Born into a Virginia family whose members had for generations assumed public leadership roles, Robert E. Lee followed the path of his illustrious father and became a soldier. Robert had a remarkable record as a West Point cadet, finishing second in his class, with no demerits in four years, and then pursued a career as an engineer in the U.S. Army.
The Grants had been in Massachusetts since first half of the seventeenth century. The family eventually moved west in search of opportunity. Jesse Grant, the father of Ulysses, was a hard-working man who built a successful tanning business. He insisted that his sons be educated. Ulysses Grant would attend West Point reluctantly. He was an outstanding horseman, but other than that his record was not distinguished. It would not be until the Mexican War that his exceptional military talents would begin to emerge.
Before the Revolutionary War, the Lee family was firmly established in the Virginia gentry. Robert's father, Henry "Light-Horse Harry" Lee, was a hero of the Revolution, later a governor and congressman, and an intimate friend of George Washington. The "Father of his Country" was a constant presence in Robert's life, even though Washington had died eight years before his birth. When Harry Lee disgraced his family through financial dealings, and his political and legal squabbles led to a self-imposed exile, his son Robert would all the more embrace the Washington legacy. He even married Mary Randolph Custis, the great-granddaughter of Martha Washington.
A sense of duty, with a touch of practicality, carried Lee to West Point, where he excelled, famously receiving no demerits in four years. Ambition and accomplishment were the hallmarks of his thirty-year career in the prestigious U.S. Army Corps of Engineers. His duty assignments carried him across the nation and beyond its borders: he served in Georgia, Virginia, Washington, St. Louis, New York, Mexico, Baltimore, and West Point. After duty as superintendent at the Military Academy in the early 1850s, Lee transferred from the corps of engineers to a newly formed cavalry unit assigned to Texas. His frequent separations from his wife and children often caused Lee periods of discontentment. The death of his father-in-law, G. W. P. Custis, forced him to take a leave from the military and return to Virginia in 1857. Lee took up farming at Arlington House and confronted the challenges of managing the Custis family slaves.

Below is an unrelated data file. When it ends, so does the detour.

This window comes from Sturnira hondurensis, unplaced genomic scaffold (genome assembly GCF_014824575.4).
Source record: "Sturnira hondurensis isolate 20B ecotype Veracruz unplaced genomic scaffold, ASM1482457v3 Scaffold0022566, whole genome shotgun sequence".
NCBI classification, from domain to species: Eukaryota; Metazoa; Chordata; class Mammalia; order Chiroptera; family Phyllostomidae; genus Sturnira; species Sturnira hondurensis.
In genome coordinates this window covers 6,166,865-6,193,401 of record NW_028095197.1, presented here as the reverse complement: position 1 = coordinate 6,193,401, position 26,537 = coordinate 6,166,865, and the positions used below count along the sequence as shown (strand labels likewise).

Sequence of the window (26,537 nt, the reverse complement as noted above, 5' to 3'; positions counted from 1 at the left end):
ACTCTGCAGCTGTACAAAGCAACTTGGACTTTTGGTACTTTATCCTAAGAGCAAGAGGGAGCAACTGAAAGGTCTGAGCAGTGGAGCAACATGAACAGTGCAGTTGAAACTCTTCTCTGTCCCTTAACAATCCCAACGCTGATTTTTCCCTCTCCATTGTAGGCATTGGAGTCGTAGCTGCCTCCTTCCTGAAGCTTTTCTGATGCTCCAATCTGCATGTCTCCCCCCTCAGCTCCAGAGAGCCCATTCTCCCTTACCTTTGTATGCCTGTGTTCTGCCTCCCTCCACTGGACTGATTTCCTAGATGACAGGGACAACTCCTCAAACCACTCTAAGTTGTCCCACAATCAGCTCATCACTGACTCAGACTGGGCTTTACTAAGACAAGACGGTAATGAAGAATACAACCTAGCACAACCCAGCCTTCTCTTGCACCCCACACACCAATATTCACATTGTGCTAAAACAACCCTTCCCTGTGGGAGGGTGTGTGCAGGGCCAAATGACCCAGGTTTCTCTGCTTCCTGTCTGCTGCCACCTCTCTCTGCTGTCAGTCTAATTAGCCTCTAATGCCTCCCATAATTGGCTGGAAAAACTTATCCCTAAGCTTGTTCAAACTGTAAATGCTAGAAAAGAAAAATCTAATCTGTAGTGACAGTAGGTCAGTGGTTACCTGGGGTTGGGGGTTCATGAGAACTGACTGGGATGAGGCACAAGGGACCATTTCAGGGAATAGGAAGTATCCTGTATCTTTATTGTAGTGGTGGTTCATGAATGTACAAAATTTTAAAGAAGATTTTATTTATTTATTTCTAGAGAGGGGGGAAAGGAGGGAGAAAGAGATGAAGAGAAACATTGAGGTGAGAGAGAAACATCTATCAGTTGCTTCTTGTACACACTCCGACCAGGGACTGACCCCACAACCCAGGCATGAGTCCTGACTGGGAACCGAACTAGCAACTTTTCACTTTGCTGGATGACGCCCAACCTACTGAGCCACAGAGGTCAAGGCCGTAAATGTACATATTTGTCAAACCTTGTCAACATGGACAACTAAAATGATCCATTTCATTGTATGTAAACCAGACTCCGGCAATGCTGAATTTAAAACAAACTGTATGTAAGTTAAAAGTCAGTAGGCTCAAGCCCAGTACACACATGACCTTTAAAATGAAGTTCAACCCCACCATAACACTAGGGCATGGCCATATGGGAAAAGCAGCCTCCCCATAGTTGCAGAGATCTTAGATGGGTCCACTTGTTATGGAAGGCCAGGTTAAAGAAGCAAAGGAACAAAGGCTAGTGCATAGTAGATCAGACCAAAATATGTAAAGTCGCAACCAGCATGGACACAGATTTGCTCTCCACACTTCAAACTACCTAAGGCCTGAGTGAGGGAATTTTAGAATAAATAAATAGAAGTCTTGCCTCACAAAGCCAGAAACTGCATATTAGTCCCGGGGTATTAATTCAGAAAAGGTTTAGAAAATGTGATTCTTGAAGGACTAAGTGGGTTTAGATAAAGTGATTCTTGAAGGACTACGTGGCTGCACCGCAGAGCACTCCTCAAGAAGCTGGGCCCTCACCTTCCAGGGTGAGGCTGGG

According to Grant in his Memoirs, his family was rooted as deeply in American soil as were the Lees. Ancestors were in Massachusetts by 1630. Unlike Lee's early life, however, Grant's Ohio boyhood, time at West Point, and first years of army service gave little indication of his remarkable talents and future greatness. Jesse Grant, his father, was an intelligent, opinionated, and ambitious man who ran successful tanning businesses. He instilled in his son a Yankee practicality and a will to accomplish. Hiram Ulysses attended West Point, where he became “Ulysses S.” and never rose above a middling class standing. Upon graduation, Grant planned only a brief army career but soon demonstrated remarkable talents for organization and leadership and found army duty to his liking.
He served first in Missouri, then Louisiana, and soon found himself a participant in the Mexican War. Although not provided with many opportunities to shine, Grant served with valor. After the war, the first lieutenant married Julia Dent of St. Louis, the sister of his West Point roommate. He was assigned as quartermaster to Sackets Harbor and Detroit on the Canadian border, but soon found himself in the remote Pacific Northwest. Separation from his family may have led Grant to turn to alcohol. Ultimately, he quit the military. After settling on property belonging to his wife's family near St. Louis, Grant took up farming assisted by hired slaves. As with many of his early pursuits, he was remarkably unsuccessful. Eventually, Grant freed William Jones, the one slave he actually owned, and retreated to his father's leather goods business in Galena, Illinois.